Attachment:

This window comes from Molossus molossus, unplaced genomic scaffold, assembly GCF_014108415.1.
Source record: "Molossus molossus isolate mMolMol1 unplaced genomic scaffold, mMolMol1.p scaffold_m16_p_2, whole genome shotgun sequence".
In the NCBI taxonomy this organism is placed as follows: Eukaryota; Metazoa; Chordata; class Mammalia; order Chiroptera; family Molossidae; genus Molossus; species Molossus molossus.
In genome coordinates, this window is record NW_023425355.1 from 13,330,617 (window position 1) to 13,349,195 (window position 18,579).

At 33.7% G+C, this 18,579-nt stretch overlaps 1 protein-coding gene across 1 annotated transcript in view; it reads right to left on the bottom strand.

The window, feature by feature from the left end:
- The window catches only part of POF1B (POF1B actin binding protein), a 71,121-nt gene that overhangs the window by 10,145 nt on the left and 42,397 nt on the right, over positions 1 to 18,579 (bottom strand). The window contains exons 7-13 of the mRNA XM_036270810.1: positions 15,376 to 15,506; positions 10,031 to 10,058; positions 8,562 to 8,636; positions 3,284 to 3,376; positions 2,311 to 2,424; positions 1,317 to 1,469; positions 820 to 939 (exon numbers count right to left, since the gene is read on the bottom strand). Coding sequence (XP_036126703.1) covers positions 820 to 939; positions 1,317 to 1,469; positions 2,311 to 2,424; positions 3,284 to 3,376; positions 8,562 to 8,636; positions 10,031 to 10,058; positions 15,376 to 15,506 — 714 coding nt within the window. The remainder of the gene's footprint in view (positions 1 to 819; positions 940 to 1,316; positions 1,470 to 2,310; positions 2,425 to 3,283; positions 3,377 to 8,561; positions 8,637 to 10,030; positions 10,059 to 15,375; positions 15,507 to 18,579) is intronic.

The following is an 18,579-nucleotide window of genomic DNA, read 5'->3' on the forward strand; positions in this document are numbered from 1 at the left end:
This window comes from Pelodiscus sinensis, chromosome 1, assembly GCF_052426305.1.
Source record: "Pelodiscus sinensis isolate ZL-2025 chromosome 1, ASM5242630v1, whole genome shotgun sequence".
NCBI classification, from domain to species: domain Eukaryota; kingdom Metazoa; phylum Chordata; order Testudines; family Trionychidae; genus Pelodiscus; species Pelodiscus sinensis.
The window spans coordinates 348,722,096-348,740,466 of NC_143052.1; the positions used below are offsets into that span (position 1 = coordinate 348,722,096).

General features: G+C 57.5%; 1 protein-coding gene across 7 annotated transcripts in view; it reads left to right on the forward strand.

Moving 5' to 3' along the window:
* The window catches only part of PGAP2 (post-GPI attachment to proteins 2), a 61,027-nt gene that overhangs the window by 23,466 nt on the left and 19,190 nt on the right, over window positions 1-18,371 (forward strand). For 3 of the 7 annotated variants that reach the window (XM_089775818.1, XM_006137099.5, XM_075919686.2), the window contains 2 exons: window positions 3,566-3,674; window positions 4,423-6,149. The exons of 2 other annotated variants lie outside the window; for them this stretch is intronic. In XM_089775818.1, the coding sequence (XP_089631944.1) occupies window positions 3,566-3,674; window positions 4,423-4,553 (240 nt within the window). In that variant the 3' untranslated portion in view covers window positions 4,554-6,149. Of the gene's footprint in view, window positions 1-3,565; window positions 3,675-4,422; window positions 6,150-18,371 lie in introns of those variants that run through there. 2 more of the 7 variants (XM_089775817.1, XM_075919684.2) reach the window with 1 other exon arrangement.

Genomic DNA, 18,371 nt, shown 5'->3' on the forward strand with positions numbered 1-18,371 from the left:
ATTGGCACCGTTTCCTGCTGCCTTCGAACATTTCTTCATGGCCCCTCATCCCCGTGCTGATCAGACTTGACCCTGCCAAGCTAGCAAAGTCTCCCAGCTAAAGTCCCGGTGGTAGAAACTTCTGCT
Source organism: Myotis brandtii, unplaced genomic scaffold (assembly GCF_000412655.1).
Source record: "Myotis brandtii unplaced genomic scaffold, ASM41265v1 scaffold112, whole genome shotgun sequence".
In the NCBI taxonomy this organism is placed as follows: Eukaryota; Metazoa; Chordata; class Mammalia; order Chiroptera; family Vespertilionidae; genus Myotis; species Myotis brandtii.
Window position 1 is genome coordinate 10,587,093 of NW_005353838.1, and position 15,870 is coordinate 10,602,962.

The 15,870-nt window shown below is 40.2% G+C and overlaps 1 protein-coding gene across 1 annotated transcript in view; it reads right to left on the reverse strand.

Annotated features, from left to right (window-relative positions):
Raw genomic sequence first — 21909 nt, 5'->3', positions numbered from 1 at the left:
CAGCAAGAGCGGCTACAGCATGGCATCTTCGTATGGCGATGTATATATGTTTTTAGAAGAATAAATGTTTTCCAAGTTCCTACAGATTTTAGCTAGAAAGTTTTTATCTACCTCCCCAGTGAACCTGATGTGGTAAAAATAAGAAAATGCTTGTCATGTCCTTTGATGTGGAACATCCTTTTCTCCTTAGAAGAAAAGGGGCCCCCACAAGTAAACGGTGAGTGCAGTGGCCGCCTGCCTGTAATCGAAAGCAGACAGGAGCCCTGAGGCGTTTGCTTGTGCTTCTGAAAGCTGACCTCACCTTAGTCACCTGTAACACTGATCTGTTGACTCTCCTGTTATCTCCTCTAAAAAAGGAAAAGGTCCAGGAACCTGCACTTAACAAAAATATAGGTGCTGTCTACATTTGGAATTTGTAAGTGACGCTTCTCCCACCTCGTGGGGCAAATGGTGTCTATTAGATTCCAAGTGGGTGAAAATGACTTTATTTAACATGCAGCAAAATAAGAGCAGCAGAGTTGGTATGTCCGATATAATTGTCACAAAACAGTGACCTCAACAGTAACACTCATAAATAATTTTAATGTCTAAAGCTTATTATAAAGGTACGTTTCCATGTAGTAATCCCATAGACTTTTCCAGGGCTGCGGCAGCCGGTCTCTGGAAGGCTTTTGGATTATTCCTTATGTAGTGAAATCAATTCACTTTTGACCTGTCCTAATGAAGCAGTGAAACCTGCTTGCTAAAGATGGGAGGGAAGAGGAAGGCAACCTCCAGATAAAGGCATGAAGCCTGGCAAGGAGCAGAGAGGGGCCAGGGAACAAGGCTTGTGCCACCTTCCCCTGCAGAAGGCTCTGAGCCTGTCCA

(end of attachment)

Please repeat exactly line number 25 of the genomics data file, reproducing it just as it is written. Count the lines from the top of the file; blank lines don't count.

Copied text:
CAGCAAGAGCGGCTACAGCATGGCATCTTCGTATGGCGATGTATATATGTTTTTAGAAGAATAAATGTTTTCCAAGTTCCTACAGATTTTAGCTAGAAAGTTTTTATCTACCTCCCCAGTGAACCTGATGTGGTAAAAATAAGAAAATGCTTGTCATGTCCTTTGATGTGGAACATCCTTTTCTCCTTAGAAGAAAAGGGGCCCCCACAAGTAAACGGTGAGTGCAGTGGCCGCCTGCCTGTAATCGAAAGCAGACAGGAGCCCTGAGGCGTTTGCTTGTGCTTCTGAAAGCTGACCTCACCTTAGTCACCTGTAACACTGATCTGTTGACTCTCCTGTTATCTCCTCTAAAAAAGGAAAAGGTCCAGGAACCTGCACTTAACAAAAATATAGGTGCTGTCTACATTTGGAATTTGTAAGTGACGCTTCTCCCACCTCGTGGGGCAAATGGTGTCTATTAGATTCCAAGTGGGTGAAAATGACTTTATTTAACATGCAGCAAAATAAGAGCAGCAGAGTTGGTATGTCCGATATAATTGTCACAAAACAGTGACCTCAACAGTAACACTCATAAATAATTTTAATGTCTAAAGCTTATTATAAAGGTACGTTTCCATGTAGTAATCCCATAGACTTTTCCAGGGCTGCGGCAGCCGGTCTCTGGAAGGCTTTTGGATTATTCCTTATGTAGTGAAATCAATTCACTTTTGACCTGTCCTAATGAAGCAGTGAAACCTGCTTGCTAAAGATGGGAGGGAAGAGGAAGGCAACCTCCAGATAAAGGCATGAAGCCTGGCAAGGAGCAGAGAGGGGCCAGGGAACAAGGCTTGTGCCACCTTCCCCTGCAGAAGGCTCTGAGCCTGTCCA